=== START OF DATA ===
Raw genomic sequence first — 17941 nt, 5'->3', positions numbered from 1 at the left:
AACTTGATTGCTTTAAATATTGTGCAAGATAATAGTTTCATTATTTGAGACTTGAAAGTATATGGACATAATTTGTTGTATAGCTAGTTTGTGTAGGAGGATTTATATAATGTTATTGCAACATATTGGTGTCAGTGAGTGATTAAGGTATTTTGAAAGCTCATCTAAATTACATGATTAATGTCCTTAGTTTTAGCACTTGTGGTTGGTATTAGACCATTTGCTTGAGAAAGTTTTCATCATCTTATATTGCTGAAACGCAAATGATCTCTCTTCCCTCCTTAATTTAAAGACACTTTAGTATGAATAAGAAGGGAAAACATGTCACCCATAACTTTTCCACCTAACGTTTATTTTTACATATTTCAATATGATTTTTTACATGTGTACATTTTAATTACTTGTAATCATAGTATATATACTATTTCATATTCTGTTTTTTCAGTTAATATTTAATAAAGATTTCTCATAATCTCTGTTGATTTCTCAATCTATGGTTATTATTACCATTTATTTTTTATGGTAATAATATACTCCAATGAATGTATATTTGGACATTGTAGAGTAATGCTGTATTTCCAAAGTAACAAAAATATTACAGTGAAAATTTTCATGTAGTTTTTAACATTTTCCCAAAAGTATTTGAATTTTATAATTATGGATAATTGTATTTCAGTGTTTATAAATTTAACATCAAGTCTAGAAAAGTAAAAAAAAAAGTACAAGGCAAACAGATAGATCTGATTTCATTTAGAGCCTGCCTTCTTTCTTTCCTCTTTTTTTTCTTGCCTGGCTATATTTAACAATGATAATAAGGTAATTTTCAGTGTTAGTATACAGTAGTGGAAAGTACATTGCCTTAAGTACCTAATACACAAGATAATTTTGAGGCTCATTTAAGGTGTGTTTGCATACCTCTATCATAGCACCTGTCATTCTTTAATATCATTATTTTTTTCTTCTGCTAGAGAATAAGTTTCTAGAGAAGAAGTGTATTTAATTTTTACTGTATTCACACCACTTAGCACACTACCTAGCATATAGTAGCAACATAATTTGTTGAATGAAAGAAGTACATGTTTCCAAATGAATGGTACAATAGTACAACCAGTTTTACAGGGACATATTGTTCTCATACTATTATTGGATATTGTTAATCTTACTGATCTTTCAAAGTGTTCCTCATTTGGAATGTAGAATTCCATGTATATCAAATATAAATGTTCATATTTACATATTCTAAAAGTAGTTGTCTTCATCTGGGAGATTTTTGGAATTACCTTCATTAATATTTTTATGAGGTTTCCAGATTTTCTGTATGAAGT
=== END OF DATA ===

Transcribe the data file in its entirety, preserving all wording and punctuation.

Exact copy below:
Raw genomic sequence first — 17941 nt, 5'->3', positions numbered from 1 at the left:
AACTTGATTGCTTTAAATATTGTGCAAGATAATAGTTTCATTATTTGAGACTTGAAAGTATATGGACATAATTTGTTGTATAGCTAGTTTGTGTAGGAGGATTTATATAATGTTATTGCAACATATTGGTGTCAGTGAGTGATTAAGGTATTTTGAAAGCTCATCTAAATTACATGATTAATGTCCTTAGTTTTAGCACTTGTGGTTGGTATTAGACCATTTGCTTGAGAAAGTTTTCATCATCTTATATTGCTGAAACGCAAATGATCTCTCTTCCCTCCTTAATTTAAAGACACTTTAGTATGAATAAGAAGGGAAAACATGTCACCCATAACTTTTCCACCTAACGTTTATTTTTACATATTTCAATATGATTTTTTACATGTGTACATTTTAATTACTTGTAATCATAGTATATATACTATTTCATATTCTGTTTTTTCAGTTAATATTTAATAAAGATTTCTCATAATCTCTGTTGATTTCTCAATCTATGGTTATTATTACCATTTATTTTTTATGGTAATAATATACTCCAATGAATGTATATTTGGACATTGTAGAGTAATGCTGTATTTCCAAAGTAACAAAAATATTACAGTGAAAATTTTCATGTAGTTTTTAACATTTTCCCAAAAGTATTTGAATTTTATAATTATGGATAATTGTATTTCAGTGTTTATAAATTTAACATCAAGTCTAGAAAAGTAAAAAAAAAAGTACAAGGCAAACAGATAGATCTGATTTCATTTAGAGCCTGCCTTCTTTCTTTCCTCTTTTTTTTCTTGCCTGGCTATATTTAACAATGATAATAAGGTAATTTTCAGTGTTAGTATACAGTAGTGGAAAGTACATTGCCTTAAGTACCTAATACACAAGATAATTTTGAGGCTCATTTAAGGTGTGTTTGCATACCTCTATCATAGCACCTGTCATTCTTTAATATCATTATTTTTTTCTTCTGCTAGAGAATAAGTTTCTAGAGAAGAAGTGTATTTAATTTTTACTGTATTCACACCACTTAGCACACTACCTAGCATATAGTAGCAACATAATTTGTTGAATGAAAGAAGTACATGTTTCCAAATGAATGGTACAATAGTACAACCAGTTTTACAGGGACATATTGTTCTCATACTATTATTGGATATTGTTAATCTTACTGATCTTTCAAAGTGTTCCTCATTTGGAATGTAGAATTCCATGTATATCAAATATAAATGTTCATATTTACATATTCTAAAAGTAGTTGTCTTCATCTGGGAGATTTTTGGAATTACCTTCATTAATATTTTTATGAGGTTTCCAGATTTTCTGTATGAAGT